Similar stories have since emerged in other Florida cities. Burial plots were found under a parking lot at the Tampa Bay Rays’ Tropicana Field in St. Petersburg, as well as across the bay in Clearwater, where hundreds more graves were found below an office building using radar detection. University of South Florida archeologists identified another 45 sites of unmarked graves throughout Hillsborough county in early 2022. Developers and local governments building and expanding in the post-WWII boom period claimed to have properly transported or preserved remains, but in many cases they did not. Recording the site locations of these cemeteries will protect them from future construction and site data will be on file digitally with counties, informing future buyers and project planning.
Maps showing the location of a possible cemetery under a parking lot at Tropicana Field.
Recent years have shown a growing movement to identify and protect African American cemeteries and historic sites in the United States. The Senate in 2020 approved the African American Burial Grounds Study Act, directing the National Park Service (NPS) to conduct studies in identifying, preserving, and recording unmarked, previously abandoned, underserved, or other burial grounds, with similar legislation enacted in Arkansas, Florida and Virginia, along with the District of Columbia between 2016-2021.
This momentum has helped spur successful cemetery mapping projects in other states as well. Researchers in geography, history, and GIS spatial analysis in Richmond, Virginia published a paper in the International Journal of Historical Archaeology detailing how they identified at least 8,000 potential unmarked or unrecognized gravesites in the East End cemetery using drones and GIS hydrology mapping software. Such methods search for areas of water pooling which can indicate a potential gravesite. A team from Western Carolina University is currently leading the first detailed surveys of African American cemeteries in the Great Smoky Mountains National Park using GPR and human remains detection (HRD) canines to locate sites and map the territory.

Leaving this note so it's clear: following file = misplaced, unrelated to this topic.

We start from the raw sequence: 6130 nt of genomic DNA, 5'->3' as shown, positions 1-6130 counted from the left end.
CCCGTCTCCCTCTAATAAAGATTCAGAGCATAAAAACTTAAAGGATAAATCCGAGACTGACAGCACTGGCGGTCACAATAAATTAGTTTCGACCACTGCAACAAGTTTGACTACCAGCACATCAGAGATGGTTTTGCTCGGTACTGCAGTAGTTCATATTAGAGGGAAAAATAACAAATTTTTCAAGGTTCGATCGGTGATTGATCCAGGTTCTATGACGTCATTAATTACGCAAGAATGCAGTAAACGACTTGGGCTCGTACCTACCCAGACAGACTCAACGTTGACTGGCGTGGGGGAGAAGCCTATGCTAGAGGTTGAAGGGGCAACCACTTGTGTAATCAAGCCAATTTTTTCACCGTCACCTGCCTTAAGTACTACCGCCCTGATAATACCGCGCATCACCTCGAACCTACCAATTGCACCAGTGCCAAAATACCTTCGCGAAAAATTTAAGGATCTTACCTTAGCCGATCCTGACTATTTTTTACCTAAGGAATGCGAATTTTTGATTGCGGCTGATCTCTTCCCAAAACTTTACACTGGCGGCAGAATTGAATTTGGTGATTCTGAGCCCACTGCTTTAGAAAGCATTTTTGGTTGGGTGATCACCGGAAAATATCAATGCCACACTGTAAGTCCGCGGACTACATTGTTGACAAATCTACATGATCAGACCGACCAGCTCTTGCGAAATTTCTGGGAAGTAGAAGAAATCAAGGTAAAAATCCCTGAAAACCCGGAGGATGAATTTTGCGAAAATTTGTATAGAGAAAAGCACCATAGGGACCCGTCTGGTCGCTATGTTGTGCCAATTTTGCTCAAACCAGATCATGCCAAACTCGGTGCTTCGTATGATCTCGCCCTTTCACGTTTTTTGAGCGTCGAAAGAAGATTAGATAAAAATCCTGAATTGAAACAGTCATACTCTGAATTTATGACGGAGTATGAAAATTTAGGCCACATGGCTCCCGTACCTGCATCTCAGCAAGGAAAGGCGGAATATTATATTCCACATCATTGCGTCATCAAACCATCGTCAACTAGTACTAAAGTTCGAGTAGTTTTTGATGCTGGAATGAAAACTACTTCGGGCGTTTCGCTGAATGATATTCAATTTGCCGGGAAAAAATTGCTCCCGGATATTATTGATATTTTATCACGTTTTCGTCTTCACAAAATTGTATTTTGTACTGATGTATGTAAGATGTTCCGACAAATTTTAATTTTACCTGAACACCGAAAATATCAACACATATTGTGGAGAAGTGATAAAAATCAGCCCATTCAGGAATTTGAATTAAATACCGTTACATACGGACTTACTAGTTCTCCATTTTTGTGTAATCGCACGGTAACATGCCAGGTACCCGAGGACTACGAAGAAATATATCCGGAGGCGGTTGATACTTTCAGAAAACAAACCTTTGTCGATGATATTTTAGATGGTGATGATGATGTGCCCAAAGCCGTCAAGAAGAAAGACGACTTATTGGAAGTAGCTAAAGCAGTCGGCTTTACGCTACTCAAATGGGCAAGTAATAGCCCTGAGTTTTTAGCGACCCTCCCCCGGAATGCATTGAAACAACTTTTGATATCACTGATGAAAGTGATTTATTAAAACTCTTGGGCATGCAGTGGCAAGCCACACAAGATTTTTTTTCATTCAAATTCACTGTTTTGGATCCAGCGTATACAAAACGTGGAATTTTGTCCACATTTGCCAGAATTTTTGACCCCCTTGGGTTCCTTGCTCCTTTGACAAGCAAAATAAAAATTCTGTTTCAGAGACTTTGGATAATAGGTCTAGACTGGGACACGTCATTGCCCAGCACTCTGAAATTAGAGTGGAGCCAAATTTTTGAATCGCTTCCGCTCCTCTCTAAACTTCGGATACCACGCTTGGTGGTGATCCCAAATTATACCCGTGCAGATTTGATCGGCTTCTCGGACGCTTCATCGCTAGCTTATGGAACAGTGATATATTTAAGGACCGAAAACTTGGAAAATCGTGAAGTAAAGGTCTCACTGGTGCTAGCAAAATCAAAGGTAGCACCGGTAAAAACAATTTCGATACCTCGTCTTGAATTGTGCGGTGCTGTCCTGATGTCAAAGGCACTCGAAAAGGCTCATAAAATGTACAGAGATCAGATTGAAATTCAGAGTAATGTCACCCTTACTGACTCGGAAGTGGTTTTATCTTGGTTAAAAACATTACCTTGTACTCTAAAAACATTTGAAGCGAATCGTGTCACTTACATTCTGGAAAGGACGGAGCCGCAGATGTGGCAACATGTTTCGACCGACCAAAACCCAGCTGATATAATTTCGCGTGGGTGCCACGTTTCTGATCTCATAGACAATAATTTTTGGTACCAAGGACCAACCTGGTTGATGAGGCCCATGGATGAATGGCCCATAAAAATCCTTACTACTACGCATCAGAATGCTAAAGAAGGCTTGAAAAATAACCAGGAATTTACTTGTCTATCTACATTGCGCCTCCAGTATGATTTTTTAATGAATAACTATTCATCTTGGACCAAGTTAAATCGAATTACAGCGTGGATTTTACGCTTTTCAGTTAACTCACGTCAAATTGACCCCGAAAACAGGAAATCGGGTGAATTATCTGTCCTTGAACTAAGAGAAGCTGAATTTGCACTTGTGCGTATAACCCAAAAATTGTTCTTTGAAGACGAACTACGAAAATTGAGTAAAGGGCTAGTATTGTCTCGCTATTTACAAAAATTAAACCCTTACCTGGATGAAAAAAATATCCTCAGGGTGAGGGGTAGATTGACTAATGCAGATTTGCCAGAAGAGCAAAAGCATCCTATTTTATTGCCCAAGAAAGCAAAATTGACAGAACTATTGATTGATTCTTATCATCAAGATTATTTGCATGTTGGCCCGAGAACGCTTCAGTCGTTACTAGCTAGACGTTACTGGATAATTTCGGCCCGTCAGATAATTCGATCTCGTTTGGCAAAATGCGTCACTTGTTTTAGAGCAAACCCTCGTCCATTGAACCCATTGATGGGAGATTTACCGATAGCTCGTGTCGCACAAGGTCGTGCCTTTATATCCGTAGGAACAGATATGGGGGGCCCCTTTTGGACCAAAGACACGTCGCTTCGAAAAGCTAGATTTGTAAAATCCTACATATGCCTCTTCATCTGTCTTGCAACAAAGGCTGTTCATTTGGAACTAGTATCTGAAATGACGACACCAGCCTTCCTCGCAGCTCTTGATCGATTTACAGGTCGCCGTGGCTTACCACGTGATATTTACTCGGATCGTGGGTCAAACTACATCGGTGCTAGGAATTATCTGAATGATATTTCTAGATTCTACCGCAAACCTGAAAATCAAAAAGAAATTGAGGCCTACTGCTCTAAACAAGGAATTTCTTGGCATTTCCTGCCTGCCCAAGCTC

The East End Cemetery in RIchmond, VA was mapped by a team led by University of Richmond geographer Stephanie A. Spera and VCU History Professor Ryan K Smith.
Restoring the history of these sacred places is not only significant for regional or national history, but is also deeply personal for those descendants whose ancestors were buried, forgotten and nearly wiped from the records forever. February of 2022 saw the first funeral in over 100 years at the Zion Cemetery in Tampa. Jeraldine Williams gathered with family and community members to honor her great-great-grandmother, Anna Rebecca Wyche, a freed, formerly enslaved woman and businesswoman interred at Zion nearly a century before.
The Black Cemetery Network keeps an interactive archive of restored cemeteries and advances historical preservation work through research, advocacy, and collaboration. More on Tampa’s Zion Cemetery can be found in this ArcGIS Story Map by Melissa Porras from USF and in coverage from the Tampa Bay Times.
The interactive map archive at the Black Cemetery Network